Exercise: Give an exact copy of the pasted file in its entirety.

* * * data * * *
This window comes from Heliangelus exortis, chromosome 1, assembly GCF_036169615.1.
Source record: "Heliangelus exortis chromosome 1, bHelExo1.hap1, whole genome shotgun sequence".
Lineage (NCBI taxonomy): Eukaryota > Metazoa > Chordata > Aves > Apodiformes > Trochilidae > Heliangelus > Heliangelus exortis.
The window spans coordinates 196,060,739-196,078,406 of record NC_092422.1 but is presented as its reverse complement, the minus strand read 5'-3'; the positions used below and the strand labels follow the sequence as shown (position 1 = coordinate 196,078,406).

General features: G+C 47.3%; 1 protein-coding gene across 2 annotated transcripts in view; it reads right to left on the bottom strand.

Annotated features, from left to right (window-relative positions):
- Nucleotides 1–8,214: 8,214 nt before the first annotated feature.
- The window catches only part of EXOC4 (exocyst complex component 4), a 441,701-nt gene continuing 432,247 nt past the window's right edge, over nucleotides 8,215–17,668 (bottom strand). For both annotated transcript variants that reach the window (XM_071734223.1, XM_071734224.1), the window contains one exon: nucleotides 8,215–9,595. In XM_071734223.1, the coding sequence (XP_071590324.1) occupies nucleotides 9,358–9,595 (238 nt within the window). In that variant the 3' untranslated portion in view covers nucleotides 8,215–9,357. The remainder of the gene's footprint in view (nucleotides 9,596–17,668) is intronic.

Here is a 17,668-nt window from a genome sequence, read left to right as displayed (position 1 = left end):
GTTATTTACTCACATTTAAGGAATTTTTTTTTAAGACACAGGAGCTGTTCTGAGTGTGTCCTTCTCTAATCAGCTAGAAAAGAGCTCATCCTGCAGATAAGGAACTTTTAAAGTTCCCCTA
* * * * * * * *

This window comes from Heliangelus exortis, chromosome 1, assembly GCF_036169615.1.
Source record: "Heliangelus exortis chromosome 1, bHelExo1.hap1, whole genome shotgun sequence".
Lineage (NCBI taxonomy): Eukaryota > Metazoa > Chordata > Aves > Apodiformes > Trochilidae > Heliangelus > Heliangelus exortis.
The window spans coordinates 196,060,739-196,078,406 of record NC_092422.1 but is presented as its reverse complement, the minus strand read 5'-3'; the positions used below and the strand labels follow the sequence as shown (position 1 = coordinate 196,078,406).

General features: G+C 47.3%; 1 protein-coding gene across 2 annotated transcripts in view; it reads right to left on the bottom strand.

Annotated features, from left to right (window-relative positions):
- Nucleotides 1–8,214: 8,214 nt before the first annotated feature.
- The window catches only part of EXOC4 (exocyst complex component 4), a 441,701-nt gene continuing 432,247 nt past the window's right edge, over nucleotides 8,215–17,668 (bottom strand). For both annotated transcript variants that reach the window (XM_071734223.1, XM_071734224.1), the window contains one exon: nucleotides 8,215–9,595. In XM_071734223.1, the coding sequence (XP_071590324.1) occupies nucleotides 9,358–9,595 (238 nt within the window). In that variant the 3' untranslated portion in view covers nucleotides 8,215–9,357. The remainder of the gene's footprint in view (nucleotides 9,596–17,668) is intronic.

Here is a 17,668-nt window from a genome sequence, read left to right as displayed (position 1 = left end):
GTTATTTACTCACATTTAAGGAATTTTTTTTTAAGACACAGGAGCTGTTCTGAGTGTGTCCTTCTCTAATCAGCTAGAAAAGAGCTCATCCTGCAGATAAGGAACTTTTAAAGTTCCCCTA